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Drugs go missing at courthouse

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 by Sabrina Salas Matanane

Guam - It's probably seen just as many criminals come through its doors as the Department of Corrections. And like DOC it's also one of the last places you would think a crime would be committed.

KUAM News has confirmed an investigation is underway into missing drugs. The scene of the crime? The Superior Court of Guam.

"For us, this is very odd in this case the court is the victim to the crime," explained Superior Court of Guam Policy, Planning, and Community Affairs Director Josh Tenorio. He confirms the Guam Police Department is currently looking into a report of missing evidence that was used in a drug case over the summer months. "During an inventory of the contents of a box of evidence after the jury reached its verdict in a trial court officials determined an envelope of methamphetamines was mixing from the box so upon that discovery court officials launched an internal administrative investigation to determine the facts surrounding the case," he added.

The court's investigation, according to Tenorio, included extensive interviews with court employees, and jurors involved in the case, drug testing of employees and a review of court security video. "A report was filed an issued with the criminal investigation division with Guam Police Department, so there is an active criminal investigation going on and because of that I'm not going to disclose which case this involves. But I can say that the Attorney General's Office and the parties have been notified and that as a result there have been internal procedures that have been revised and also there's employee discipline that's ongoing," he said.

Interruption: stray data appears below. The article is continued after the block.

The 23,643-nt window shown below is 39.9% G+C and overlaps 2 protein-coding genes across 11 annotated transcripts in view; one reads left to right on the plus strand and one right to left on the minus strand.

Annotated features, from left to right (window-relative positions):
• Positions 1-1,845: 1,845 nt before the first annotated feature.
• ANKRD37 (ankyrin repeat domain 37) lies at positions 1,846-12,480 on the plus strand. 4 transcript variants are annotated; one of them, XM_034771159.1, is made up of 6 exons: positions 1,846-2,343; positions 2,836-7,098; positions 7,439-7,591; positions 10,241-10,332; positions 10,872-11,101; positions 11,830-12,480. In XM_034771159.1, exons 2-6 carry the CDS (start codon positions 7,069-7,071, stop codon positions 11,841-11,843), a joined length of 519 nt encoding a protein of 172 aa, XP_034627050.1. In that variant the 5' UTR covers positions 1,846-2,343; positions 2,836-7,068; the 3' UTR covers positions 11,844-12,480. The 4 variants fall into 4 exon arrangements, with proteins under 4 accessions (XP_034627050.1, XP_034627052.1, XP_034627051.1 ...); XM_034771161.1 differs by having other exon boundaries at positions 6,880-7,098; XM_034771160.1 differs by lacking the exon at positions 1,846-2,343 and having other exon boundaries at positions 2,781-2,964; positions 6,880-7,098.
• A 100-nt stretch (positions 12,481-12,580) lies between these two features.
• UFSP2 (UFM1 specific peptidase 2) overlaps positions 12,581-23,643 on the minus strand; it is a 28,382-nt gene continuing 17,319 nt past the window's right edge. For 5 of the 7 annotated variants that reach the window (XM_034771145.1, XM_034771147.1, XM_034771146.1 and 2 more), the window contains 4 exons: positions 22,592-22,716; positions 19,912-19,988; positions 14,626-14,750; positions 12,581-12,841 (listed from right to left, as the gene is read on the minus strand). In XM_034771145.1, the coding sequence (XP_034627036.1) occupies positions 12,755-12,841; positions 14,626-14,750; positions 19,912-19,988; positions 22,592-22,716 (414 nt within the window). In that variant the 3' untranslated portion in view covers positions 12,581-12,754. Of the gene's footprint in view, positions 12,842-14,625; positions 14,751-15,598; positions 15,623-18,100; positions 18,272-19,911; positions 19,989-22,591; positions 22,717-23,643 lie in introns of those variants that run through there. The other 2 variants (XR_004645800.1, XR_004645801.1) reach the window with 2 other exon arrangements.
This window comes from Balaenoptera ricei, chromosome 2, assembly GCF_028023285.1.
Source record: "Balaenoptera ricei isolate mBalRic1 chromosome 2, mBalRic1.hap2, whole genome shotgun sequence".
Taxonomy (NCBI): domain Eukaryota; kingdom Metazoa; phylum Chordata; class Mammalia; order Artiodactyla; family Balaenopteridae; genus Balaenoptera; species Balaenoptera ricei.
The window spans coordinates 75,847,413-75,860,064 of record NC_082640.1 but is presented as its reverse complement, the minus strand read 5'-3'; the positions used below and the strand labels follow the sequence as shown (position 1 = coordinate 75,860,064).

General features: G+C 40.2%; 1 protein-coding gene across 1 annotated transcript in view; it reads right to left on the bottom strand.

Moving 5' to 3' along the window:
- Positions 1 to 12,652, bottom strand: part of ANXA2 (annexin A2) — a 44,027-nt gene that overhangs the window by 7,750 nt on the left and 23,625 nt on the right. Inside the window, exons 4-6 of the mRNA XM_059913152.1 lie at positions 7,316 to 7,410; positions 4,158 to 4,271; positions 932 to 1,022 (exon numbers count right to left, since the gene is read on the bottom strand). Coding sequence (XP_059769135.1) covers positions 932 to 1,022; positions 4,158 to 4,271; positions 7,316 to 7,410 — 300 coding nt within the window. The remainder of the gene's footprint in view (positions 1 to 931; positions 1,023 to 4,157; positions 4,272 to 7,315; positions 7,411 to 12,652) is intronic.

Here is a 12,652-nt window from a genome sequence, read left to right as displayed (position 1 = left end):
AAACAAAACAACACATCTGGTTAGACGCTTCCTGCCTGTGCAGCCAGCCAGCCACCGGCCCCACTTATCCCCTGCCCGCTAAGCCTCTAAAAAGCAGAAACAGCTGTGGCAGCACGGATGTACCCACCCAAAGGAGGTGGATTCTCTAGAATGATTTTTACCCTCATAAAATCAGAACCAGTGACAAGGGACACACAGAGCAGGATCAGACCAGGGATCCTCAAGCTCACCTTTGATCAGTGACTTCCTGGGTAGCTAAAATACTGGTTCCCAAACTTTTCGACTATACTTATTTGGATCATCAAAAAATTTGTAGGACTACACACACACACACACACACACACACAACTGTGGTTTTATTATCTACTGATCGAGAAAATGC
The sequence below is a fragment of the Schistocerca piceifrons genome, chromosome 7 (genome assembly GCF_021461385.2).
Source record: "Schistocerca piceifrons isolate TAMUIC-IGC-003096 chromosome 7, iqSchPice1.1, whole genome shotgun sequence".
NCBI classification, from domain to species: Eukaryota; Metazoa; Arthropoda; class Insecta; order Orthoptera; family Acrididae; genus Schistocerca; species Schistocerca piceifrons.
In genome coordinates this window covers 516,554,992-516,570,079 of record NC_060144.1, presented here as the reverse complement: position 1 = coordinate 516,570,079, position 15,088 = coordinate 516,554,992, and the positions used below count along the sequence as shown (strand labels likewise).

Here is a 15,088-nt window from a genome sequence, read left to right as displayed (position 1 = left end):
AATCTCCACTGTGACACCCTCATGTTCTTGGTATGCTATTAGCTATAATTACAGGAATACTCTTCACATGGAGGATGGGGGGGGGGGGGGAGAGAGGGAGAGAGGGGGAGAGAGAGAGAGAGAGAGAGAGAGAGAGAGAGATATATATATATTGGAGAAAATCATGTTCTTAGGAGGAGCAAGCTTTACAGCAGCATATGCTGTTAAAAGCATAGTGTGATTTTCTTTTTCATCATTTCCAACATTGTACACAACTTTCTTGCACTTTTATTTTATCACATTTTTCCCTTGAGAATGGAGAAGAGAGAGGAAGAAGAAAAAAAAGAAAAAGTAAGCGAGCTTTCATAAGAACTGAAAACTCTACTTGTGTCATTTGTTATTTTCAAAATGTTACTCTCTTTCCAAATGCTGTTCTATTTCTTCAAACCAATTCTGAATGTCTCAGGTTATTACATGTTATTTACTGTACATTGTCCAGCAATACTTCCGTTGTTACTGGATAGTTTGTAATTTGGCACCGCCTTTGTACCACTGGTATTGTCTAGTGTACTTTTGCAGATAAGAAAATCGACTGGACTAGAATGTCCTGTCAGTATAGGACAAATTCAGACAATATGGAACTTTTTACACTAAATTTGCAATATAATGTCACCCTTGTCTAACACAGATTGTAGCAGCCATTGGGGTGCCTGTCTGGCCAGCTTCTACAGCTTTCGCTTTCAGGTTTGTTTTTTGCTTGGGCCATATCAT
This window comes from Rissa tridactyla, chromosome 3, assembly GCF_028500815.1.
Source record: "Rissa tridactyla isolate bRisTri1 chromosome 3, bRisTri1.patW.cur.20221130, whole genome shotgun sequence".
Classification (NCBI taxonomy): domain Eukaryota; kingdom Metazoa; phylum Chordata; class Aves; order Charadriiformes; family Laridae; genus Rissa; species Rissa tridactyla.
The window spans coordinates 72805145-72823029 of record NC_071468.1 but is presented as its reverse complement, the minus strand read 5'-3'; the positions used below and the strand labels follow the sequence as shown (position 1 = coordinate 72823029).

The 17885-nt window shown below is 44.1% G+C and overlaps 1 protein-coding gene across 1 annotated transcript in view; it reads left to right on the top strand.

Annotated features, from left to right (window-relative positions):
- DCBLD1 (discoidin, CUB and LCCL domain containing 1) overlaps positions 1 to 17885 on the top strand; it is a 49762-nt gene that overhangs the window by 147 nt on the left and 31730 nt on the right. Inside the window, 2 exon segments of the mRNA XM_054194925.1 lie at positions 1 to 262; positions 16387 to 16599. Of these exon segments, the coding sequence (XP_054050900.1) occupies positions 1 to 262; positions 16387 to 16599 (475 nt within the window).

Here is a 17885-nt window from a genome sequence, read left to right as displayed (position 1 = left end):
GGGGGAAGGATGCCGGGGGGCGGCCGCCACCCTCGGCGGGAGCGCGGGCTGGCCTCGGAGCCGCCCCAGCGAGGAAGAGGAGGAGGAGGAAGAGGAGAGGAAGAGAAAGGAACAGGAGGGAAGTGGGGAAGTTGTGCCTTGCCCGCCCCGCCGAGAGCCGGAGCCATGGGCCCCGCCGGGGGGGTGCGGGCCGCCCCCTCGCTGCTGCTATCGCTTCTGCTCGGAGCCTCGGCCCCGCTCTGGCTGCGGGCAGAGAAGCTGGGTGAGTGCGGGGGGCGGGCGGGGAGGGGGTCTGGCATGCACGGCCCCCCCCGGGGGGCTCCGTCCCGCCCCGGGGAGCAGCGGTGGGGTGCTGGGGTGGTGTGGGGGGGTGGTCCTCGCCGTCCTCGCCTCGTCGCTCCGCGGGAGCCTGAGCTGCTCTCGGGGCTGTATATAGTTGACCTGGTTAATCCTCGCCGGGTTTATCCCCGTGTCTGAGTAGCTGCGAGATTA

Tenorio confirms the missing methamphetamines equates to 13.5 grams. "Clearly with missing methamphetamines it's a very serious matter. I would say that we're doing everything we can to work with local law enforcement officials to find the culprit to bring them to justice," he said.

And while the case is now with GPD investigators, the court is pursuing action at least for now against one employee. "That's not to say there won't be others as more facts are presented," he said.
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